For those of us who tried or in the process of evaluating integrating Nintex Workflow Cloud into your solution(s), eventually you will get to the question “Why should I integrate Nintex Workflow Cloud?” especially if you code your solution from scratch using platform such as .NET or Java, writing code will be the default way to support any business logic or process(es) of the solution you are building with such platform. Here is my two cents worth for that question.
Before we get into discussing why, let us get few more examples here. Take another solution platform for the same question – Sharepoint, which is considered as COTS (i.e. commercial out of the box solution) for intranet/collaboration portal. We do not expect lot of coding or customization, by default Sharepoint supports document management with its content type of Document Library, supports creating of custom records using Custom List, when come to automating a document or record created in Sharepoint, it is not going to be easy especially we expected it to be COTS, Nintex Workflow is just the right fit to complement the weaknesses making process automation possible on Sharepoint.
So now the question is when you create your solution from scratch using platform such as .NET or Java, by default you will code everything yourself and it would be much flexible and powerful to you when come to coding. Similar to if you are using Mendix for instance for your solution, it has what it called Micro-flow to support logic behind defined objects, events, etc. in Mendix solutions, why would I consider to integrate Nintex Workflow Cloud since the platform itself supports business logic?
Reasons to integrate Nintex Workflow Cloud to your solution(s)
Take Nintex Workflow Cloud to replace some of the building block of your .NET or Java solution, helps your saving efforts on reinventing the wheels. The building blocks of a custom built solution usually consists of different modules/blocks to handle different function groups, for examples there will be modules such as:
e.g: Solution Architecture Diagram of a custom developed solution
1. Workflow Module
In a solution architecture of a custom developed application/solution, we often modularized it into different module/design blocks. Some of the benefits of modular design is that modules could be reused in another solution, some of the modules could be puzzled with ready to go solution(s). The above example of a solution architecture diagram illustrates a need to include a Workflow engine, which should be handled by a ready to go solution such as Nintex Workflow Cloud, which makes a lot more sense than having to develop all the workflow functionality and management from scratch.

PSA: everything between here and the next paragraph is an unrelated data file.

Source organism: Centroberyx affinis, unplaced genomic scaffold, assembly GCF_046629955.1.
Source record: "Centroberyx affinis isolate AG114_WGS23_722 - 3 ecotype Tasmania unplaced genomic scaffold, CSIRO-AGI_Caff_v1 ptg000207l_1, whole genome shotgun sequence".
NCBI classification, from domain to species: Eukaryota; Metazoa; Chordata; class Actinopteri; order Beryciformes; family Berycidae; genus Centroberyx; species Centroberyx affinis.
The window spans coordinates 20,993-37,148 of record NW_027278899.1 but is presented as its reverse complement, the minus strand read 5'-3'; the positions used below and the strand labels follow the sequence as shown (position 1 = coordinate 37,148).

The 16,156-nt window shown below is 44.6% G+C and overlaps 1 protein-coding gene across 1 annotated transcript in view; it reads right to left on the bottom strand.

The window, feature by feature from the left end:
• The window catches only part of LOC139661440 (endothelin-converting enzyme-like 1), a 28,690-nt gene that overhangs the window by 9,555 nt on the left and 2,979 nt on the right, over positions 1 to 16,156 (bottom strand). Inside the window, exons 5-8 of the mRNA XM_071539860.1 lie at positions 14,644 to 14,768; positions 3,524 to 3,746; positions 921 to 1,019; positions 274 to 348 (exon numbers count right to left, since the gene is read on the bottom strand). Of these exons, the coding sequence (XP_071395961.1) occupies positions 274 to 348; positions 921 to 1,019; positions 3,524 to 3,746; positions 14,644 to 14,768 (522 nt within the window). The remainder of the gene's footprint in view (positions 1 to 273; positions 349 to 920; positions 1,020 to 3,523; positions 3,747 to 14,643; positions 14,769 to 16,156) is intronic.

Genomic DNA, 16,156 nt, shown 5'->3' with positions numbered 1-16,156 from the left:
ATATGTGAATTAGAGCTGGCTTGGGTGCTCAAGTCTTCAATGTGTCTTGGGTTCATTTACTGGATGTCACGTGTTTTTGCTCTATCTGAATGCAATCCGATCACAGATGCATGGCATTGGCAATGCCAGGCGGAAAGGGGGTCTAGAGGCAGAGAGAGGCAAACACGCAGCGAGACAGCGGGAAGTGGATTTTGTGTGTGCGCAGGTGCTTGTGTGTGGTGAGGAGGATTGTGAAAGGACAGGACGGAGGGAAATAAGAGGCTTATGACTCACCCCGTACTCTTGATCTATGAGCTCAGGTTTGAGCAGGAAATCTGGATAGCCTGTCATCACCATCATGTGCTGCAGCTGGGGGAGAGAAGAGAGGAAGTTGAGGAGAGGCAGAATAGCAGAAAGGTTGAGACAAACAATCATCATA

2. Document Generation
The above scenario tells us that we will need to build all these modules, of course if you have done one before you could re-use it, if not you will need to spend tremendous effort to write one. Nintex Workflow Cloud comes with some niche and unique features such as Document Generation. Automated document processes are common in today’s business processes, majority of the solution requires the creation of document manually using a word template for instance, these processes could be improved by Document Generation features of Nintex Workflow Cloud. If document creation to be automated, one will find it challenging as there ain’t many options of API to do that. It become more challenging if one will need to keep the solution up to date with never ending evolving technology of document API. This is a good scenario and good opportunity to pass the job to Nintex Workflow Cloud. The automation of document generation could be passed to Nintex Workflow Cloud, once it’s done, it saves the generated document to a specified shared drive where the initiation program could pick that up from there.
3. System Integration
One of the strength by Nintex Workflow Cloud is the capability and rich set of connectors and actions supporting integration with other systems. Further more, with the compliance to the Swagger standard, it is easy to extend to include connectors to other system that was not already included as part of the default connectors. Capability to integrate with external system is always one of the huge area in a solution, and it usually requires huge effort to build and manage, leveraging that as part of the Nintex Workflow Cloud not just saves the effort to build one, but also provides the flexibility when come to extending of connectors to other systems.
Again, these are just my two cents worth for the question by providing just few examples here. I believe there are many more reasons to explore, such as Public Web Form? if your solution is an Intranet based deployment, most of the time you are not going to expose your so called Intranet solution to the public facing internet, leveraging the Nintex Workflow Cloud’s Anonymous web form could a a quick solution to the requirements.
The concept of modular design with integration of Nintex Workflow Cloud as the required Workflow module is not just saving you the effort to creating one from scratch, it helps when you left the solution to a customer after you done the development project, clears off hassles for your customers to maintain or troubleshoot the workflow module. IT platforms are being patched and updated at a fast pace today, patches and updates introduces huge bandwidth of maintenance. Getting Nintex Workflow Cloud to handle some of these functionality minimizes the risk and needs to continue maintaining the code.